From Saudi Aramco to Global Payments to the US Chamber of Commerce, many of the recent high-profile attacks and sophisticated malware have targeted and leveraged privileged accounts. These instances show that current efforts to protect businesses and organizations from these types of attacks fall short. The use of anti-virus software and perimeter security has all but left accounts vulnerable to outside threats. As attackers become more adept and sophisticated, new ways of shielding accounts should be considered – and that includes privileged account security.
Privileged accounts are often thought of as only the accounts used internally by IT and sys-admin staff. In fact, the definition also includes default and hardcoded passwords, application backdoors, and more. What all of these accounts have in common is that they act as a gateway to an organization’s most sensitive data.
Traditionally thought of as vulnerability for insider-based attacks only, these accounts are also used by cyber-attackers to perpetrate some of the most devastating advanced attacks.
Cyber-attackers are getting through the enterprise perimeter by traditional means such as spear phishing, malware, zero day exploits, and then immediately targeting privileged accounts to gain widespread access to the rest of the network. The 2012 Verizon Data Breach report highlighted that several of the primary attack vectors used by hackers had privileged connections. These advanced attacks usually start when there is a breach in the perimeter and when a beachhead is established. This is typically accomplished through attacks that are incredibly hard to fully protect against, simply because there is too great a reliance on the human element. At some point, you’ll have an employee click a link, open an email attachment, or visit a website that is infected. These simple acts open the enterprise doorway to attackers, helping them easily avoid firewalls, anti-virus, and similar perimeter defense systems.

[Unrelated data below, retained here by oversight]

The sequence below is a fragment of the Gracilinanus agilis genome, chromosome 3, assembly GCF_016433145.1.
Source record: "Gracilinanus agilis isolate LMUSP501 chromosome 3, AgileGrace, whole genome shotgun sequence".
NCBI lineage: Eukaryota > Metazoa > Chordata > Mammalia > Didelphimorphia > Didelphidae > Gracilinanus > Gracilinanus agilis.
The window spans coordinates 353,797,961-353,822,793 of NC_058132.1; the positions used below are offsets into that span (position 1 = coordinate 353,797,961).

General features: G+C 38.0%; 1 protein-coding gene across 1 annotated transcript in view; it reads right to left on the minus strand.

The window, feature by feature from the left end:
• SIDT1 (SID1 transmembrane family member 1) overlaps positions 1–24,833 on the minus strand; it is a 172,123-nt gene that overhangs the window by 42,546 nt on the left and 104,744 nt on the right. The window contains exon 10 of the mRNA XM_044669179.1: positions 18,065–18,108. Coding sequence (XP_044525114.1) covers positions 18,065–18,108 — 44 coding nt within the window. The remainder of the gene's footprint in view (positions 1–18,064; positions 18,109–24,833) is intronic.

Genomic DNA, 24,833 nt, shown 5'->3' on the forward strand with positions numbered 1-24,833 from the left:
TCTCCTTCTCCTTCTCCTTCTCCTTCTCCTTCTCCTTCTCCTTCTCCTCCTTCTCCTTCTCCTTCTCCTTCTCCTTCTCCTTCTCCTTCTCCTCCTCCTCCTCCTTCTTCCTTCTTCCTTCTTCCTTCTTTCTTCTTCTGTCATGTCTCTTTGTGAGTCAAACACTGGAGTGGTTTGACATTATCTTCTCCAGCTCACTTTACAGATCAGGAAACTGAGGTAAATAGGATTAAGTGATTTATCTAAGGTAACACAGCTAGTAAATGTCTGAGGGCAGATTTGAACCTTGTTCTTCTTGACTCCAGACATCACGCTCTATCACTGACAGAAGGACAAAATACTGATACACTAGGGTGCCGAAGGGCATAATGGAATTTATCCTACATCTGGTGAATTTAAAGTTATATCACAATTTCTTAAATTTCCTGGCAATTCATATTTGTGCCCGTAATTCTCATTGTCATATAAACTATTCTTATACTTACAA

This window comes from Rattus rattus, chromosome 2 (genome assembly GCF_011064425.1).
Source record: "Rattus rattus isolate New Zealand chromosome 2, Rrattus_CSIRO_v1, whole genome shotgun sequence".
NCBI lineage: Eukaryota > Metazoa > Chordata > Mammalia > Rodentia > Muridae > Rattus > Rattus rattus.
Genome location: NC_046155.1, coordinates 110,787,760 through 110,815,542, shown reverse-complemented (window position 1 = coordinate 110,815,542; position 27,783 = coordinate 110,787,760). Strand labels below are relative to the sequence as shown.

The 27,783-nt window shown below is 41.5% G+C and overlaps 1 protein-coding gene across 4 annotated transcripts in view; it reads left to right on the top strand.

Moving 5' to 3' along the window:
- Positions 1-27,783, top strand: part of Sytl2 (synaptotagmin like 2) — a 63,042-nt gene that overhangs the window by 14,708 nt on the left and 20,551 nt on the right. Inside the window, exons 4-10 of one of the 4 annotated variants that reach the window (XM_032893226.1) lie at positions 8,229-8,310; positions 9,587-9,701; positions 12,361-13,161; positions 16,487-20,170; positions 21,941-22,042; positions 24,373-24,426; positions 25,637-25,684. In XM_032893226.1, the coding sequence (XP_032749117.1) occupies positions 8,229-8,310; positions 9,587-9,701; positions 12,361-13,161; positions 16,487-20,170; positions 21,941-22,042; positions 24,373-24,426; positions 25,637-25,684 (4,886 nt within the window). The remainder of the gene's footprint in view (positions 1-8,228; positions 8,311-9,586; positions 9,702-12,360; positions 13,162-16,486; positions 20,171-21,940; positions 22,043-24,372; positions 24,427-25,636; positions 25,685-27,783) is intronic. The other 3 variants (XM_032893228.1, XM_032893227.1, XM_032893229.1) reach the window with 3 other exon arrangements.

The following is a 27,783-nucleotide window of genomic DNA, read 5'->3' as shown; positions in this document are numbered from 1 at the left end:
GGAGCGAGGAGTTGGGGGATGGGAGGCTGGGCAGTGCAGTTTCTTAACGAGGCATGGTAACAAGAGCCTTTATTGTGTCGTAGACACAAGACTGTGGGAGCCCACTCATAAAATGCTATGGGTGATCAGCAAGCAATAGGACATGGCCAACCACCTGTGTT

Once inside, the attackers escalate their privileges, enabling them to move freely around the network undetected. This allows them to access valuable information almost at will, while covering their tracks. The escalation of privileges, or using a stolen password, is much simpler than it sounds.
For instance, the default passwords for a lot of enterprise software can easily be found online. These passwords are rarely changed or managed by the company implementing the software.
Once an attacker has the password, they simply need to be invited into the network through the means discussed above. From there, they can move freely through the network as if they were a privileged employee, such as an IT or network administrator or top executive. Attackers can also infect an individual employee’s machine, lie in wait for an IT staffer to fix the machine, and then surreptitiously record their administrative password once it is entered.
Once the attackers gain access to privileged accounts, they can easily traverse the network, identify and gather sensitive information they were targeting, and slip in and out with the information without detection. The company is then left wondering, “What just happened?” With administrative account access, the attackers can also easily hide their trail by erasing the logs of where they went on the network.